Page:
Gabon’s people of the forest

On a beautiful recent morning in this remote village in northern Gabon, men sat in the ‘corps de garde’ in the town square and women stood nearby with apprehensive but happy children running around them.

In Esseng, located near the Minvoul District, members of the Pygmy ethnic group didn’t mind missing one working day on the plantations – because on that day, they were expecting some very special visitors.

A multidisciplinary team would visit the village to register the children for birth certification and vaccinate them against deadly childhood diseases. Too many Pygmy children have already suffered and died from these easily preventable illnesses.

‘Invisible’, isolated and vulnerable

Pygmies – sometimes know as ‘people of the forest’ – were forced to settle close to roads or rivers during the colonial era in Gabon, and policies persist to keep them there. The lands they once occupied were claimed by Bantu farmers, who often used the pygmies as cheap labor.

The result is that around 50,000 pygmies live in precarious conditions in camps, each of which consists of around 100 people from two or three large family clans.

Often seen here as inferior, most Pygmies cannot register the birth of their children, who therefore have no identity cards and are ‘invisible’ with regard to the law, and excluded from the country’s development process. Without registration, these children are denied fundamental rights to education and health care – services that are especially important to an isolated and vulnerable population.

Health and protection services

In 2004, a UNICEF-supported measles immunization campaign brought significant changes to Pygmy life in Gabon. Apart from saving children’s lives by vaccinating them for the first time against the disease, it put a spotlight on the issues affecting Pygmy children and their families.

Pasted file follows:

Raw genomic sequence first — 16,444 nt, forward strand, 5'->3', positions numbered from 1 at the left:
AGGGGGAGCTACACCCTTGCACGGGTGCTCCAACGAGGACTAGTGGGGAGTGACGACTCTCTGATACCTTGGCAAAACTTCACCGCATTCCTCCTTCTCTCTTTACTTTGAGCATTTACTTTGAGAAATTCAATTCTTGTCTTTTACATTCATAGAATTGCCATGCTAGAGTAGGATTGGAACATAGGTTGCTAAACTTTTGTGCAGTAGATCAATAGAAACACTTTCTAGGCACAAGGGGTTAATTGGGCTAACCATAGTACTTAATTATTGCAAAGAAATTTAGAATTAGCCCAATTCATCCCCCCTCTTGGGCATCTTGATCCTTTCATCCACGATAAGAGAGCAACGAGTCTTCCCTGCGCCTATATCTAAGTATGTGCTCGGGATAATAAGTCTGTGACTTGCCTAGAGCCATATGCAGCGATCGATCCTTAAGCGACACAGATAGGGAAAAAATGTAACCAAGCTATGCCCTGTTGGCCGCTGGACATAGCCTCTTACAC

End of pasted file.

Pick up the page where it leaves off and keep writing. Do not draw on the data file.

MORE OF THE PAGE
Since then, these families have benefited from multiple UNICEF interventions, including birth registration, immunization, nutrition, HIV/AIDS prevention, and hygiene and sanitation programs. Children aged six months to five years and pregnant women have been vaccinated and supplied with immunity-boosting vitamin A by mobile vaccination and birth registration units.

The project aims to bring health and protection services closer to 3,500 Pygmies, 1,200 of whom are under 15, in 26 of the villages of Wolleu Ntem in the north and Ogooue
Ivindo in the northeast.

Sylvie is Baka, a member of the main Pygmy ethnic group. She does not know her age and never went to school. Until recently she had never been to a health centre. She gave birth to her five children in the forest, assisted only by the matron of the tribe, just like all the women of Esseng village.

Sylvie’s children have never attended school either. She works on the plantations, while her husband Banze is a hunter.

“Before the project started, I was unaware that I need medical care to monitor my pregnancy or to vaccinate my children,” recalls Sylvie. “We, the Baka, have good knowledge of all the secrets of the forest; our traditional medicine can look after all the diseases.”

But Sylvie lost two children – the first one a few days after birth, and the second when he was two years old. “They suffered from diarrhea and fever, and they could not survive it,” she explains, sounding resigned.

Peer educators in villages

This year, the UNICEF project serving Gabon’s Pygmy population will train and equip 104 peer educators (4 in each village) to promote better hygiene, nutrition and health care in their villages. Actively involved in instructing their communities, they will ensure sustainability of the project.

Sylvie could not volunteer to become a peer educator because of her workload. Still, she says, “With this project, I have the hope that for my three surviving children it is not too late. Today, I am registering my newborn baby and also my two older children who missed the registration session last November. They can attend school when they get their birth certificate.”

She also agreed to take her children to the health center, where they will receive mosquito nets to prevent malaria, as well as vitamin A and de-worming capsules. “I know how to better take care of my children,” says Sylvie. “I am happy because things are changing for my family and for the entire Baka community.”

In a sign of those changes, three high government officials traveled for the first time to a remote village late last year to deliver birth certificates to 94 Pygmy children.

Each step brings the people of the forest closer to gaining real recognition as Gabonese citizens and enjoying the health services they need.

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